Building A House In Provence, Part One

Building A House In Provence, Part One

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When I first met my husband, Maurice, he told me he had always dreamed
of living in Provence. He is originally from Nice and even has some
gypsy blood flowing through his veins, so I thought it was a genetic
thing—he had to have the sun shining on him to be happy. Once he
retired, he brought up Provence again and wanted to start checking out
property there. I was perfectly happy in Paris and while I thought
Provence was beautiful, I wasn’t sure how long I could be content
looking at a vineyard. It was Maurice’s dream, not mine.


marriage is made of compromises and I could tell it really meant a lot
to Maurice, and so I decided, “Why not?” with a promise from Maurice
that if I really hated living in Provence we could always sell and come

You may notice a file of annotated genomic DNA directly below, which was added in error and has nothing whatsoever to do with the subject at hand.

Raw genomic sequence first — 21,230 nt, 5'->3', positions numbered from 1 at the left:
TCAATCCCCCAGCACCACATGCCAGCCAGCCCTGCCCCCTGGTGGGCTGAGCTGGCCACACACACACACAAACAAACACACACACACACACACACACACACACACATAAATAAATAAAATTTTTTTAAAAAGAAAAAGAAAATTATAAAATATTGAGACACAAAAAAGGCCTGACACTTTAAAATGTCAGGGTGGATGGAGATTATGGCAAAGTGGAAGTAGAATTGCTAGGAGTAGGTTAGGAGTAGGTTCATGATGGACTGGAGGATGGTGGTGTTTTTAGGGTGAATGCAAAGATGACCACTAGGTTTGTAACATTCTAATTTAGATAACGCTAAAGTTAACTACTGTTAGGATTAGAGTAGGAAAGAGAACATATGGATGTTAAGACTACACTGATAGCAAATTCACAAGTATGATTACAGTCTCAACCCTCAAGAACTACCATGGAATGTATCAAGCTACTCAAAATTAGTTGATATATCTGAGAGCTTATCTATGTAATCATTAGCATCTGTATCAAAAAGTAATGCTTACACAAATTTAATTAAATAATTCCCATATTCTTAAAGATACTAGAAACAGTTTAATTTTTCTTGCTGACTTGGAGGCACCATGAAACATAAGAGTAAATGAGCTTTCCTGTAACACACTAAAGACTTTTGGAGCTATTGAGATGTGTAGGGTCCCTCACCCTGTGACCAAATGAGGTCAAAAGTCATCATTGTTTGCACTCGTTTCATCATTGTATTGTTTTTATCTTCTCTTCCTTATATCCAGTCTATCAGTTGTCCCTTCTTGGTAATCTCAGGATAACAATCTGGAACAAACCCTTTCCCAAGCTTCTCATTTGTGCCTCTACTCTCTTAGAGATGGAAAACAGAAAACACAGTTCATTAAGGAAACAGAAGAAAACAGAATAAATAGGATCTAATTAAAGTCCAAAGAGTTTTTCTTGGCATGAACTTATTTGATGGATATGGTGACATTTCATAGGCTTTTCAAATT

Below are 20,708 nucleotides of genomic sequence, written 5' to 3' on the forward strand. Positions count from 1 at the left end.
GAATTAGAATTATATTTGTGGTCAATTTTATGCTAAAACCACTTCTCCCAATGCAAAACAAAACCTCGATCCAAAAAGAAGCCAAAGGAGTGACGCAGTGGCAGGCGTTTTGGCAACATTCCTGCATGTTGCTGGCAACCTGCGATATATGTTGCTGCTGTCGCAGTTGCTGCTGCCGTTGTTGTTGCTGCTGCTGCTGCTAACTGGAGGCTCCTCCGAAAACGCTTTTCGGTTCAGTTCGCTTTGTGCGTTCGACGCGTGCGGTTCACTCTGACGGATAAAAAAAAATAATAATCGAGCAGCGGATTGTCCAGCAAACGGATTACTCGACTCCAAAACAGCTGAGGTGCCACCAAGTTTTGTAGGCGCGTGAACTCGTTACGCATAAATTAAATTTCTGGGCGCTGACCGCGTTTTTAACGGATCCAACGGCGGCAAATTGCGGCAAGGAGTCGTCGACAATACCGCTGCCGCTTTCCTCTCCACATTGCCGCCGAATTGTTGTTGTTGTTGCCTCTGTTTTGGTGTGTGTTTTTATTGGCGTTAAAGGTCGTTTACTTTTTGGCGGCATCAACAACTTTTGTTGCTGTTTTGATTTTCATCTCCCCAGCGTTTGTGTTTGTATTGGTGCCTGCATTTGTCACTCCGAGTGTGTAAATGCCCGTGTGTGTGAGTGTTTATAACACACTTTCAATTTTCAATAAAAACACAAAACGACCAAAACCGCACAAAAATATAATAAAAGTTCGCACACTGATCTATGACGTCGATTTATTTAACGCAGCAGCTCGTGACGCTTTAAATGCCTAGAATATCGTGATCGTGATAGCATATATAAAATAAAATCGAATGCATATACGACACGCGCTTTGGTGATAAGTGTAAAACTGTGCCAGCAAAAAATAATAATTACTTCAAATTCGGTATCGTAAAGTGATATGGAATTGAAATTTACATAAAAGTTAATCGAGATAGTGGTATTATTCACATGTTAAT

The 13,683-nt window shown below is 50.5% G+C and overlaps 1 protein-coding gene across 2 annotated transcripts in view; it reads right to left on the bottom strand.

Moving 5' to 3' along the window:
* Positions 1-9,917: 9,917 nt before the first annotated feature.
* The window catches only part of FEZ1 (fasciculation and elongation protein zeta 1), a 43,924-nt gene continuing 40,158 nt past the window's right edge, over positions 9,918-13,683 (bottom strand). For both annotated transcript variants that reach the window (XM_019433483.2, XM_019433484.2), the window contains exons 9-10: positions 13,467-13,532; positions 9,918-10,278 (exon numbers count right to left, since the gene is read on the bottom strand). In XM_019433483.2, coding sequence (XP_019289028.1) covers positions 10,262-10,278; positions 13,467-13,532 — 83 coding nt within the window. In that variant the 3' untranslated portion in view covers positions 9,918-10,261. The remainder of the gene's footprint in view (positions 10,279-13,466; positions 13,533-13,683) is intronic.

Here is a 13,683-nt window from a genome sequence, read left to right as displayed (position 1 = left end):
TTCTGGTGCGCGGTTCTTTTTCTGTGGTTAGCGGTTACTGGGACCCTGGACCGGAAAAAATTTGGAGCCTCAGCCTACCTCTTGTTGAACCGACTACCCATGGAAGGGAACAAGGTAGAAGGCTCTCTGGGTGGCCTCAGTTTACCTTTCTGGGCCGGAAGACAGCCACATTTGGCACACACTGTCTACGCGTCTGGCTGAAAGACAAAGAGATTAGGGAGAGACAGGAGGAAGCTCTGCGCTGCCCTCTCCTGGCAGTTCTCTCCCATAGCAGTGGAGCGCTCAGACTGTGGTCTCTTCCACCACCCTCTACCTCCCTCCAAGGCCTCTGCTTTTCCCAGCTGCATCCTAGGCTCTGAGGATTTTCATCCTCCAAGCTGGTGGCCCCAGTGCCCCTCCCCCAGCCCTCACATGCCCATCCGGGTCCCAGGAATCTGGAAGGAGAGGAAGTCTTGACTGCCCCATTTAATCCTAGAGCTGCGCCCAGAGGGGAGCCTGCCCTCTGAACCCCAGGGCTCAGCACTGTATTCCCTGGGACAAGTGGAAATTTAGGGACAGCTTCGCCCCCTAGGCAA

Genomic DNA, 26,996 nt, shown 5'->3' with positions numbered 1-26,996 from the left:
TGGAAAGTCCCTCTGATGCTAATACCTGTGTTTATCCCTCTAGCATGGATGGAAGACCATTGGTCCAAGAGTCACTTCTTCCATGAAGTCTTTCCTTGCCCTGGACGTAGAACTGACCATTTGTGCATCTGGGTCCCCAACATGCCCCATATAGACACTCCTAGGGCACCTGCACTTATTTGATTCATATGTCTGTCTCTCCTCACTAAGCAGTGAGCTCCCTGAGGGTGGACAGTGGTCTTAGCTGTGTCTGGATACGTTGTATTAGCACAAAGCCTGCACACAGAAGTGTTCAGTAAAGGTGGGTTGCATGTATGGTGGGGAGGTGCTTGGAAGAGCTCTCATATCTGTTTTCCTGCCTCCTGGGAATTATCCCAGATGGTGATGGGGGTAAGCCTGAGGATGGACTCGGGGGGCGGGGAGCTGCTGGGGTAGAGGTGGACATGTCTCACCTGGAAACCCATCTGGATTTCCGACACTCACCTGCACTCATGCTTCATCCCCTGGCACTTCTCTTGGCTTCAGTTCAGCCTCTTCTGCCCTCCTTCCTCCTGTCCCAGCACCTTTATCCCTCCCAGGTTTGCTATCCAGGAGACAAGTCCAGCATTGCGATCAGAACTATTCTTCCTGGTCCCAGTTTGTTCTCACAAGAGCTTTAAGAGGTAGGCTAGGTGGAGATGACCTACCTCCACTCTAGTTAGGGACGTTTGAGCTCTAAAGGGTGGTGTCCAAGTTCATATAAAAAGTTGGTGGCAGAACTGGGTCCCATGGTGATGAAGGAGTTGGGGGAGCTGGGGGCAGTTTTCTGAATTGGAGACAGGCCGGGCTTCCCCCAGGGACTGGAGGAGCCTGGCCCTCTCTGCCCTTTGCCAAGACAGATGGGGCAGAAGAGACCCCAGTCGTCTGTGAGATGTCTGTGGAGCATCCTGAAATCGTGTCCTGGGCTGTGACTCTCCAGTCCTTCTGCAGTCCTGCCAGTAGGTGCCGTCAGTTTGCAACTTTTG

back to Paris full-time. We wouldn’t sell our little place in Paris. I
would be back here for short trips when I felt the need for the
stimulation of a city. A friend said to me, “You have doubts about
living in Provence? Do you know how many people would kill to be in
your shoes?” I just know, having reached my ripe old age, that dreams
and fantasies don’t always turn out to be what you thought they would
be. But I was willing to give it a try.


We were
given the name of an American man who sold real estate.  He lived
in Menerbes, the village made famous by Peter Mayle. I contacted him
about helping us find a place to buy in Provence. He wrote back wanting
to know our price range and when he found out (I’m sure he was
laughing), he told us he couldn’t help us and that we would never find
anything near Aix-en-Provence at that price, not even a fixer-upper. We
would have to spend at least twice as much to find something small and
ordinary at best. I could tell he didn’t want to waste his time with
us, not with the commission he would get if we happened to find a place.


we have French friends who moved from Paris to Provence. Although I had
been a little discouraged about finding an affordable place after the
Menerbes man, they gave us hope. They had a beautiful home and the